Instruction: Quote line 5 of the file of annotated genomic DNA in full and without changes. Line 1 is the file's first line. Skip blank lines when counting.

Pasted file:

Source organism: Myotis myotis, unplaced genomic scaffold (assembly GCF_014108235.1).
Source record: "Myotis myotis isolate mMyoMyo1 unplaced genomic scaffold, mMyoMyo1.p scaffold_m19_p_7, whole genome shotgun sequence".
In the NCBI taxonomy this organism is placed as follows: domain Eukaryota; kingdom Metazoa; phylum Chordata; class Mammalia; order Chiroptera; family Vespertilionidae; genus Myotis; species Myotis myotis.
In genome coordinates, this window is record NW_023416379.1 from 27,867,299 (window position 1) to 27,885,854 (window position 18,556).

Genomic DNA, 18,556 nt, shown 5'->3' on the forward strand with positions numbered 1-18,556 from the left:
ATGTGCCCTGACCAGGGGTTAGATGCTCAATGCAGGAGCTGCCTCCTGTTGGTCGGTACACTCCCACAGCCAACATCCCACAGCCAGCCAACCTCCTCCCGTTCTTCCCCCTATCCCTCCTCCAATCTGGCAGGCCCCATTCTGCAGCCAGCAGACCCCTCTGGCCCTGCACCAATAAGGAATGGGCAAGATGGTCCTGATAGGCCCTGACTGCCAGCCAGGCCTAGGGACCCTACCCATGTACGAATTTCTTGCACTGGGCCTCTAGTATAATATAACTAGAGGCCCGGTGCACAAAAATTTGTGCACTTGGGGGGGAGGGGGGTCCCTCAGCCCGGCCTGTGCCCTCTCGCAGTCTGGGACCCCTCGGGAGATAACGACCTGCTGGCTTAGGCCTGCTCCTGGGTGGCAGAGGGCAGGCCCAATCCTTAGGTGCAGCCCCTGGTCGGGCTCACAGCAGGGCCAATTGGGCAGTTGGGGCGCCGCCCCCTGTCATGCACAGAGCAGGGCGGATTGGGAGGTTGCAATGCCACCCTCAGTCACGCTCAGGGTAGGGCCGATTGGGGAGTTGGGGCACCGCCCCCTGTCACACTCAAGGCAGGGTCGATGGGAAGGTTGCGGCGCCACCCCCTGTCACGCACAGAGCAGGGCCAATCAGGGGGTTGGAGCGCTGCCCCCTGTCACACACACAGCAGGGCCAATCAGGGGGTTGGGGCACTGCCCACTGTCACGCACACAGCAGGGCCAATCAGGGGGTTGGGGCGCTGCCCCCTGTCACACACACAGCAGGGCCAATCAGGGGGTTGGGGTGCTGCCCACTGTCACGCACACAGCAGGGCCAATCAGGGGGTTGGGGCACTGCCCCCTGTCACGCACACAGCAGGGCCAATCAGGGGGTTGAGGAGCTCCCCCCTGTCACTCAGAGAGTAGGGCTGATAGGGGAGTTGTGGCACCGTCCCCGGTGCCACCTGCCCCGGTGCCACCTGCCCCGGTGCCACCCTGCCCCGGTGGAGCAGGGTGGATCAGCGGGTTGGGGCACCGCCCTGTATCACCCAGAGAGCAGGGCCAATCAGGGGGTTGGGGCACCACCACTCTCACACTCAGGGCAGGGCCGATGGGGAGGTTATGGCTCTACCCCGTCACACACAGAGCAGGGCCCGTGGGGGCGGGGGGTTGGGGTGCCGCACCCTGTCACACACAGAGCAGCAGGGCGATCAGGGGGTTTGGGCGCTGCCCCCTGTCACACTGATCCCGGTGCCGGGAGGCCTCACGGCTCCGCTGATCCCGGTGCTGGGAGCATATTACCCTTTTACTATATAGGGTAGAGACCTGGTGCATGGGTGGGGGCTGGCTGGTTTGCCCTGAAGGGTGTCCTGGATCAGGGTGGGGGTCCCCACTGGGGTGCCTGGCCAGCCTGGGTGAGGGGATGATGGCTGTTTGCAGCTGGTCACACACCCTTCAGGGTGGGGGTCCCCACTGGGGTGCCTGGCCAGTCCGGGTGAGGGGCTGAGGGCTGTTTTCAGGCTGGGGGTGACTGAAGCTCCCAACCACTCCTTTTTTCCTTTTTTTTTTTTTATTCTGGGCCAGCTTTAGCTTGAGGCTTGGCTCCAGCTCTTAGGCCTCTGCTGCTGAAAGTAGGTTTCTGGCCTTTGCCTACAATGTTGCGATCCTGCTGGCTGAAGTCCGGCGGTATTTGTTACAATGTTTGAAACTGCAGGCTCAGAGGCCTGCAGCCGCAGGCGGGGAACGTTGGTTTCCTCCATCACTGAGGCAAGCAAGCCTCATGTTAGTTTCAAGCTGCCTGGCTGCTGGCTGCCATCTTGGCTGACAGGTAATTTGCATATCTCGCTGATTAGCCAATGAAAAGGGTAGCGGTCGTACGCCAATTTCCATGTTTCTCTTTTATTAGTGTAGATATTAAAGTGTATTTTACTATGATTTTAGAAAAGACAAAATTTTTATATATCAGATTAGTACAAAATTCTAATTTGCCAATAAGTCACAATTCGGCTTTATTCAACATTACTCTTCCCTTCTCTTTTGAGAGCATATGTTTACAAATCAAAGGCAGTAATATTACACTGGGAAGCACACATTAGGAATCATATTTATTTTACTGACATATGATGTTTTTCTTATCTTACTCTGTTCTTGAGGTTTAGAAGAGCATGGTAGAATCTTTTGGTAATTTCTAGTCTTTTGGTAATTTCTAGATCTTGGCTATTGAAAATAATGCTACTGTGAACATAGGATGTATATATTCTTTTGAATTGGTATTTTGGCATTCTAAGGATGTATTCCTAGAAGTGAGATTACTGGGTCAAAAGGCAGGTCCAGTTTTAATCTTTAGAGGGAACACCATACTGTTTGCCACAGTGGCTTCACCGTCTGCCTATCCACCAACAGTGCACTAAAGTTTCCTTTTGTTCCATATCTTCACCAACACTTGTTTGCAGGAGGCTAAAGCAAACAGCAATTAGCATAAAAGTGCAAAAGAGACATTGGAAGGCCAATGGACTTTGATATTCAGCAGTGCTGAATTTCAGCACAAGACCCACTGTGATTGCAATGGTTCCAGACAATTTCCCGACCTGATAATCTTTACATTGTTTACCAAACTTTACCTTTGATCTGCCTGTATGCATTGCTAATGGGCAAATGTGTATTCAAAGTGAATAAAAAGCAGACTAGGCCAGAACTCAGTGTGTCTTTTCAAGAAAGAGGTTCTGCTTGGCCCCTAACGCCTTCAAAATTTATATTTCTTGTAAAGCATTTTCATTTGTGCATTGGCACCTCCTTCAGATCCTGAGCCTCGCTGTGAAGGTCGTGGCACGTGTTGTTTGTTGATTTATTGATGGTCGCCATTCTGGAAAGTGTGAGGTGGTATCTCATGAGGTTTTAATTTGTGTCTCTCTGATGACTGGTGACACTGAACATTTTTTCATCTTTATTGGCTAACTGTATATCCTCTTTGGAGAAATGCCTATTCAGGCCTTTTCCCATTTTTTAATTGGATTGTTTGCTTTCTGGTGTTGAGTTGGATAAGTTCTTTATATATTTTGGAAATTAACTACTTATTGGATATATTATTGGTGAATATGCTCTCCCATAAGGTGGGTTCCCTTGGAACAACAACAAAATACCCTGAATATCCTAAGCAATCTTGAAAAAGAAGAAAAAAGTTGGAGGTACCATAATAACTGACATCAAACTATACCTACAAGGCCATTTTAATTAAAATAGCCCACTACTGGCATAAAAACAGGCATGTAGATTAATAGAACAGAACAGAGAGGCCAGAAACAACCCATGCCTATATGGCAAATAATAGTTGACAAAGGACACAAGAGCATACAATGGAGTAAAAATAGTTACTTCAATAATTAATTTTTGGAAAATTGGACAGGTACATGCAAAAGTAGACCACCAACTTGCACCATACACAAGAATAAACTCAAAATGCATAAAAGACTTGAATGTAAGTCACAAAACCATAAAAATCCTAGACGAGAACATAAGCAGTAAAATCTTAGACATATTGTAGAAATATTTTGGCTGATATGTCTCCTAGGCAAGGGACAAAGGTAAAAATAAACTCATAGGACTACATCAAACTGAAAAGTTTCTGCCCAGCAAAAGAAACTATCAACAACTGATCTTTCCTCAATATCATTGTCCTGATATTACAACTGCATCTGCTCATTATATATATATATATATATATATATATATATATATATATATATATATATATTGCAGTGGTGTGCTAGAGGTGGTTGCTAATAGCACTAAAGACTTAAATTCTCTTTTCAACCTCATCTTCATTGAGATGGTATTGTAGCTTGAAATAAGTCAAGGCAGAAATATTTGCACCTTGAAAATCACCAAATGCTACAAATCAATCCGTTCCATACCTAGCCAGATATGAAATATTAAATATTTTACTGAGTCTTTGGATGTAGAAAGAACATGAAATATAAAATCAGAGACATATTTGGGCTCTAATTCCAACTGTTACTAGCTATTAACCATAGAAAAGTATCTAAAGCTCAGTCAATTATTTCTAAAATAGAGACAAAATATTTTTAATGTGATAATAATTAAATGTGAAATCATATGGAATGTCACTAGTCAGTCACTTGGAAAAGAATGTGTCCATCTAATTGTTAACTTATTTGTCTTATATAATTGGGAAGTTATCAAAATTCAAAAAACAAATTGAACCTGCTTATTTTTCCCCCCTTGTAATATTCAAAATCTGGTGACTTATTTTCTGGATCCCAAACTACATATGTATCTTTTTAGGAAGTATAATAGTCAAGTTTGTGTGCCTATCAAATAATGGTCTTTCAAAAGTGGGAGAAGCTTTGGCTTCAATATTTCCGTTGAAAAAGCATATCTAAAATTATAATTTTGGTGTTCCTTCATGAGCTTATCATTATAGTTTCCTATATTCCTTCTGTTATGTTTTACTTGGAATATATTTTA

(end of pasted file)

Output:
Genomic DNA, 18,556 nt, shown 5'->3' on the forward strand with positions numbered 1-18,556 from the left: